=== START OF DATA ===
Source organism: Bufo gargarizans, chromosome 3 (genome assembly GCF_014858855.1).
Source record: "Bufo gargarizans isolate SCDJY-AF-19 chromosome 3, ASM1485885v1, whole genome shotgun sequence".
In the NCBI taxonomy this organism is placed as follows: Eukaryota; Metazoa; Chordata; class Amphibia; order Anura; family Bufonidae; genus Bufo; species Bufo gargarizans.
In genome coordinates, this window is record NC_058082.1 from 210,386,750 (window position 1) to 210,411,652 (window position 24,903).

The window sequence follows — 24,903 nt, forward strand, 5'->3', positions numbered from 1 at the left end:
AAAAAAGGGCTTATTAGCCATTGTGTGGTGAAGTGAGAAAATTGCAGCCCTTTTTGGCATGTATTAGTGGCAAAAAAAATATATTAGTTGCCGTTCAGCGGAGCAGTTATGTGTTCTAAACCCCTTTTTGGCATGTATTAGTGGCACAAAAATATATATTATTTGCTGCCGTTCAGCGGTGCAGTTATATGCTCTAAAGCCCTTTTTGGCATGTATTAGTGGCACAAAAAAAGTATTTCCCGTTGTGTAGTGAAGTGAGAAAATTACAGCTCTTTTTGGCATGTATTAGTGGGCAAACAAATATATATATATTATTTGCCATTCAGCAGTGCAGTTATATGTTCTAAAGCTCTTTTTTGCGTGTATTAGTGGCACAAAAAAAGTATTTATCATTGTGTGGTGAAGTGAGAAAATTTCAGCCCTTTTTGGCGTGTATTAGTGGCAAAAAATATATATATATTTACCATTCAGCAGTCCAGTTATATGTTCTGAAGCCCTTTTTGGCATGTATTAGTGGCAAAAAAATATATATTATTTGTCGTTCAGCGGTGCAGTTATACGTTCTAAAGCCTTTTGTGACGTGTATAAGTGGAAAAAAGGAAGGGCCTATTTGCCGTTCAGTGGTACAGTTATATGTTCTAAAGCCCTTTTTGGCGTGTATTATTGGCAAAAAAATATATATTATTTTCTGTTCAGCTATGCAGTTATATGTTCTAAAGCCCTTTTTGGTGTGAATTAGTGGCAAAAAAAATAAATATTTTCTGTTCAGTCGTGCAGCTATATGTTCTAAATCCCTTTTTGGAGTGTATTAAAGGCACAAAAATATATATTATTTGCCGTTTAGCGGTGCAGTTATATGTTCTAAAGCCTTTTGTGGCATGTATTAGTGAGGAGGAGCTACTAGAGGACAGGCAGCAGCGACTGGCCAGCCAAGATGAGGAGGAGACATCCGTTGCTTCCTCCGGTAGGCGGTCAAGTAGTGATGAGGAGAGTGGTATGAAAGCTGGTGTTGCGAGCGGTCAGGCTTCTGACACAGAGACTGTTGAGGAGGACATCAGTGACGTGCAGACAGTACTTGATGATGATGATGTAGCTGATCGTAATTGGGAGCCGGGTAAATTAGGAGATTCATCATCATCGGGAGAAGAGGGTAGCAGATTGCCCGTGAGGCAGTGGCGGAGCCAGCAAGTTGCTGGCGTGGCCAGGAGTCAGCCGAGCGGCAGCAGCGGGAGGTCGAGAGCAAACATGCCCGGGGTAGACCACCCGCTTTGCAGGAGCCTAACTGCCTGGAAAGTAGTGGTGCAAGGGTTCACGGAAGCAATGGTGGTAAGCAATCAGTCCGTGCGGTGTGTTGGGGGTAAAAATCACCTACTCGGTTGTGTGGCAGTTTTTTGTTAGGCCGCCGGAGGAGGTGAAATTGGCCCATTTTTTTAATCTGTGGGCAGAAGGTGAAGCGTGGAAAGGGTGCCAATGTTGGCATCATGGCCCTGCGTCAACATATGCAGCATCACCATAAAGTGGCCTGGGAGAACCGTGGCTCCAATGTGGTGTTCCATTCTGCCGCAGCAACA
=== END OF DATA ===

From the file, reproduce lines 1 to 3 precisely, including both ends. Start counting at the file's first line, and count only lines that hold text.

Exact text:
Source organism: Bufo gargarizans, chromosome 3 (genome assembly GCF_014858855.1).
Source record: "Bufo gargarizans isolate SCDJY-AF-19 chromosome 3, ASM1485885v1, whole genome shotgun sequence".
In the NCBI taxonomy this organism is placed as follows: Eukaryota; Metazoa; Chordata; class Amphibia; order Anura; family Bufonidae; genus Bufo; species Bufo gargarizans.